IonE Year in Review: Resilience, response, and celebration
Here we are in 2021. Looking back, 2020 can seem fragmented, as if it’s a series of moments and not the flow of time. Amid all the uncertainty and challenge, though, we learned something about the IonE community – and its capacity to create touchpoints of resilience, response, and even celebration. So how do we round out a year like no other? Telling our story by giving kudos to everyone in our community who rose to the challenge, in ways large and small.
Shortly into 2020, like countless organizations, we made some direct pivots to adapt to the demands of the pandemic. IonE staff member Aaron Hanson set an inspiring example for our community by working with colleagues to rapidly reimagine our Ecolab Education Experiential Scholarships – setting up 21 students with virtual summer internship sites focused on sustainability and/or grand challenges, and forever shifting how we imagine future scholarship experiences.
Our perspective on convenings changed too. After a quick pivot to push our annual Acara Challenge & Anniversary Celebration online, our Second Mondays event on what the media gets right and wrong when covering environmental issues virtually drew together some 550 viewers. We saw how hungry people were for connection and in-depth conversation, sparking the creation of a new streaming series, People & Planet. Experts throughout the year dove into topics including planetary health and resilient food systems – drawing together an audience from 30 different countries.
As the year went on, we took what we learned and applied it to other events, including a virtual Sustainability & Energy Expo, and, in September, our first ever virtual annual meeting – a gathering of more than 200 people from across five U of M campuses and 16 external organizations. Our focus was at the intersection of DEIJ, anti-racism, and climate work, featuring engaging breakout sessions led by affiliates and staff with topics ranging from integrating equity and justice in teaching and pedagogy, to moving from acknowledging land to co-conspiring with Indigenous struggles.
And, this fall, our Knowledge Initiative group members ambitiously reimagined our Agricultural Climate Solutions Workshop, breaking it out over five weeks and bringing together partners from the ag sector, tribal nations, government, environmental organizations, and academia. (Countless thanks to Xcel Energy and the McKnight Foundation for supporting these collaborative convenings.) An RFP is currently open to workshop participants to fund outcome projects – stay tuned in January for the results.
We also responded to our communities and helped where we could. Right here in Minnesota, IonEers took their skills in data visualization and mapping and provided the City of Minneapolis with a “rapid response” map and socio-economic analysis of the food scarcity patterns that resulted from civil unrest after the killing of George Floyd. We heard from UMD’s Abigail Clarke-Sather, a 2019 DEI grant recipient, that she was also working to address food insecurity, working with UMD student Mealat Worku to distribute surplus produce in a pivot to her Morgan Park Community Food Justice Community Garden Project. (In November, we were also thrilled to hear that Duluth campus had been honored in the 2020 Sustainable Campus Index – a credit to many, of course, including IonE@UMD lead Julie Etterson!) Our publication Ensia also saw opportunities to be responsive, shifting its editorial schedule to prioritize stories such as this one on the connections between the destruction of habitat, biodiversity loss, and diseases like COVID-19.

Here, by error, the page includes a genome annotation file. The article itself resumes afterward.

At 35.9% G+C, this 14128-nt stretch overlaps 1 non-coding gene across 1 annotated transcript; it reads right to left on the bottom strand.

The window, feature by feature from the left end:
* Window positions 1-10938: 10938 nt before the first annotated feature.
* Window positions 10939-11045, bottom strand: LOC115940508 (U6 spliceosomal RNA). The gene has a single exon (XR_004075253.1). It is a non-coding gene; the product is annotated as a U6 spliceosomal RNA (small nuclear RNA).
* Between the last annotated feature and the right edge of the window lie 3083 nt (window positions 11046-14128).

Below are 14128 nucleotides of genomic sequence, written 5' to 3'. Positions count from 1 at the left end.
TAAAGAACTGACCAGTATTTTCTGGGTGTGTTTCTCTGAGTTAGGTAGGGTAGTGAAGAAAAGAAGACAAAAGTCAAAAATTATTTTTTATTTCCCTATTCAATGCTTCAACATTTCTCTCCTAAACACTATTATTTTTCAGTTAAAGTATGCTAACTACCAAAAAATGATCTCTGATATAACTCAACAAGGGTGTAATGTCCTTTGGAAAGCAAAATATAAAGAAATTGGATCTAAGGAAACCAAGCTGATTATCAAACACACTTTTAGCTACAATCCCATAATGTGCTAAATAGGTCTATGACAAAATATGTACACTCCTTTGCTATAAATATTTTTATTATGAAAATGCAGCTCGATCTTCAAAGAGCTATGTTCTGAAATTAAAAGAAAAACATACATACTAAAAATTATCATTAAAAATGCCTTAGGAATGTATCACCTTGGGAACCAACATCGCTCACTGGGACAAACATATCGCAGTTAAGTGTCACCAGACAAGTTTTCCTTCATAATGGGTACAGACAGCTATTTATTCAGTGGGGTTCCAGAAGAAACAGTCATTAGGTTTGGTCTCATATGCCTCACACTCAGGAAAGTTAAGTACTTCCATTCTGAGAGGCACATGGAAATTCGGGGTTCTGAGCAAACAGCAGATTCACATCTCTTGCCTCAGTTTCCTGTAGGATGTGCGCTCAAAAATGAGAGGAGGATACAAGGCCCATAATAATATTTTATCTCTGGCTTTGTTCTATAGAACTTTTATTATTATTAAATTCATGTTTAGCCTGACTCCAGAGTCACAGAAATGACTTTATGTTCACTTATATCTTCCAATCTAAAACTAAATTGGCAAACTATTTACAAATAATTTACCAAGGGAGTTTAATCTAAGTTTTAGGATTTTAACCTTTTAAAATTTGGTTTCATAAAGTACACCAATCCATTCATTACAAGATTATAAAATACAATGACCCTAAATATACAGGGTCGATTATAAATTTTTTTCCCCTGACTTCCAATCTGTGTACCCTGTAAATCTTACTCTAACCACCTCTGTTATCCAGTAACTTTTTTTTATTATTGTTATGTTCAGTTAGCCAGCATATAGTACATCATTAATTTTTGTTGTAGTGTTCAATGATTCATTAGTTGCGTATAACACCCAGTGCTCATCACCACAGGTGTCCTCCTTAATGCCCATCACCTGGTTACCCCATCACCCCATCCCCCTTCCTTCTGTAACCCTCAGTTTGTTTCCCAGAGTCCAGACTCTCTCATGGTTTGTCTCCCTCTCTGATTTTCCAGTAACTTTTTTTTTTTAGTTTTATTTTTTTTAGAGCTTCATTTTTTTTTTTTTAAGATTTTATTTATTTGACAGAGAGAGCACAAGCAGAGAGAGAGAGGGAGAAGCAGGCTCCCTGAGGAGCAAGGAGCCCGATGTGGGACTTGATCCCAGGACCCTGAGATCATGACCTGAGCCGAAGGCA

We also saw countless IonE community members continue to push work forward, as we welcomed new people into our fold. We were thrilled to see the continued success and evolution of the Kawe Gidaa-naanaagadawendaamin Manoomin research team, who we had the honor of supporting in 2017 through our partnership with the Provost’s Grand Challenges Research Initiative; we highly recommend reading what the research partners learned on building transformational partnerships. We also expanded our community – funding six new teams with $50,000 grants from our first Impact Goals RFP and welcoming 30 new members to our affiliate network.
And last but not least, we celebrated big honors with virtual toasts. IonE Director Jessica Hellmann, Fellow Elizabeth Borer and three other UMN faculty were named 2020 AAAS Fellows – recognized for their contributions to leadership in their respective fields. And we’d be remiss to not also congratulate IonE Affiliate Jeannine Cavender-Bares, among many other affiliate collaborators, who was awarded a $12.5 million National Science Foundation grant to establish a new Biology Integration Institute.
The work won’t stop here! IonE will continue to be resilient and responsive, creative and collaborative, and celebrate the wins along the way. IonE Director Jessica Hellmann shares her hopes for next year:
“My hope for 2021 is that we meet the challenge and responsibility to #buildbackbetter from the 2020 pandemic. We need to build and power society differently than before, in a way that restores our planet and expands opportunity and racial justice. And our role in that is critical because #buildbackbetter takes great ideas, capable leaders and inspiring stories at scale. And we’ve done great work toward enabling that future in 2020.”
Courtney Peters is the Internal Communications & Engagement Coordinator at the Institute on the Environment.